Trade War Farm Aid

In this Thursday, June 20, 2019, photo, farmer Bernard Peterson leans on a tractor at his farm in Loretto, Ky. When the Trump administration announced a $12 billion aid package for farmers struggling under the financial strain of his trade dispute with China, the payments were capped. But records obtained by The Associated Press under the Freedom of Information Act show that many large farming operations easily found legal ways around the limits to collect big checks. At Peterson's farm, eight members of the family partnership collected a total $863,560 for crops they grow on over 15,000 acres in seven counties, including wheat and corn used at the nearby Maker's Mark bourbon distillery. Peterson said that it didn't make up for all their losses at a time when it was already hard to be profitable. The $1.65 per bushel aid payments for soybeans fell well short of losses he estimated at $2 to $2.50 per bushel, factoring in the loss of the Chinese market that took years to develop. (AP Photo/Dylan Lovan)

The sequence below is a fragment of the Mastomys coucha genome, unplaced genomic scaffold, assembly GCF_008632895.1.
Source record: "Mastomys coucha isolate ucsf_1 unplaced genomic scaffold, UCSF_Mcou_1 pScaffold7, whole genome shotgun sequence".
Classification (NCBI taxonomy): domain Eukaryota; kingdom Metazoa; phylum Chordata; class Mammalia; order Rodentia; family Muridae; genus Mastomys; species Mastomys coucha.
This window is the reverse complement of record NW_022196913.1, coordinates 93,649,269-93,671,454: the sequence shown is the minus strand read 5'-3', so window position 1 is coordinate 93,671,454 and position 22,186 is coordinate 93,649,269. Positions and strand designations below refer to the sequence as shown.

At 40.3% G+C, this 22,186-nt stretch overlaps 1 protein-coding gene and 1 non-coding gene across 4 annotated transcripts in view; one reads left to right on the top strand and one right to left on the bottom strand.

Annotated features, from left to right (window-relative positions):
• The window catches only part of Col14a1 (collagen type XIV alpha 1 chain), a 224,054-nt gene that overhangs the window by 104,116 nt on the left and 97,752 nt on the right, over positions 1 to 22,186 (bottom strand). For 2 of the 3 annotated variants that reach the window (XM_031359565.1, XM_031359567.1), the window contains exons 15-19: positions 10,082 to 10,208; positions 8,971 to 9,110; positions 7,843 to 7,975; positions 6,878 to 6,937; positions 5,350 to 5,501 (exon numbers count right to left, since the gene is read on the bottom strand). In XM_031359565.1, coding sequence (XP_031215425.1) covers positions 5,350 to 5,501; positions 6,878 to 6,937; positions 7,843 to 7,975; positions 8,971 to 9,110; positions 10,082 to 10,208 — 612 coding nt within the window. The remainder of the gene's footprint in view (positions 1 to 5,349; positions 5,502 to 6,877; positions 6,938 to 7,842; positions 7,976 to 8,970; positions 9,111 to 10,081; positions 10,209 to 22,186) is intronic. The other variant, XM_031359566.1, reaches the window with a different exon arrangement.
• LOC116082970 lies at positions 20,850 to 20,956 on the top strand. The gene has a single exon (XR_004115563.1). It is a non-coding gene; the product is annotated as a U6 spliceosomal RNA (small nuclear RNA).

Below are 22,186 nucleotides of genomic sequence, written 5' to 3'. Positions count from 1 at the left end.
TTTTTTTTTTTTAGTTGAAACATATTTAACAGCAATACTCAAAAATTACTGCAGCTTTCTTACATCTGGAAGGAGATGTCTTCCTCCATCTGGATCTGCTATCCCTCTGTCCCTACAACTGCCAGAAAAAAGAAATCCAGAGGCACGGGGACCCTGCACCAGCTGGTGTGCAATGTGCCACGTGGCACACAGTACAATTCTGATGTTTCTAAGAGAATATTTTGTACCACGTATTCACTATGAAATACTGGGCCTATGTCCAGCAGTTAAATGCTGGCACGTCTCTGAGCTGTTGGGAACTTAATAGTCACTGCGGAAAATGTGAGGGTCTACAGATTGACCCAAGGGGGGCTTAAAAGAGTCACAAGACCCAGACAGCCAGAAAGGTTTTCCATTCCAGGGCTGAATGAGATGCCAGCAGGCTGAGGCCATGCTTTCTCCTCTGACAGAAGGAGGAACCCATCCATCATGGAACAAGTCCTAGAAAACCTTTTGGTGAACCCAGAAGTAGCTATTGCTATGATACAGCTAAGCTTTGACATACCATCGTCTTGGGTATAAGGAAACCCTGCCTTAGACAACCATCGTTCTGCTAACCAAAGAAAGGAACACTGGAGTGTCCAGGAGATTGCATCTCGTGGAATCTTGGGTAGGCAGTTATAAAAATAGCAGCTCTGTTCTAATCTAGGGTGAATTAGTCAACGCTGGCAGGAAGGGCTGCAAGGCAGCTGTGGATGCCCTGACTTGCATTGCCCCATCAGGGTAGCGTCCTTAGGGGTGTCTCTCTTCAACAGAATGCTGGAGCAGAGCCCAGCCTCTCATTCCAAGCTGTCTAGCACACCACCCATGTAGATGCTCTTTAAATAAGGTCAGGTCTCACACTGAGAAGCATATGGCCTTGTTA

MINNEAPOLIS — When President Donald Trump's administration announced a $12 billion aid package for farmers struggling under the financial strain of his trade dispute with China, the payments were capped. But many large farming operations had no trouble finding legal ways around them, records provided to The Associated Press under the Freedom of Information Act show.

The government paid out nearly $2.8 million to a Missouri soybean-growing operation registered as three entities at the same address. More than $900,000 went to five other farm businesses, in Indiana, Illinois, Tennessee and two in Texas. Three other farming operations collected more than $800,000. Sixteen more collected over $700,000. And the data list more than 3,000 recipients who collected more than the $125,000 cap.

(Copyright © 2019 APG Media)

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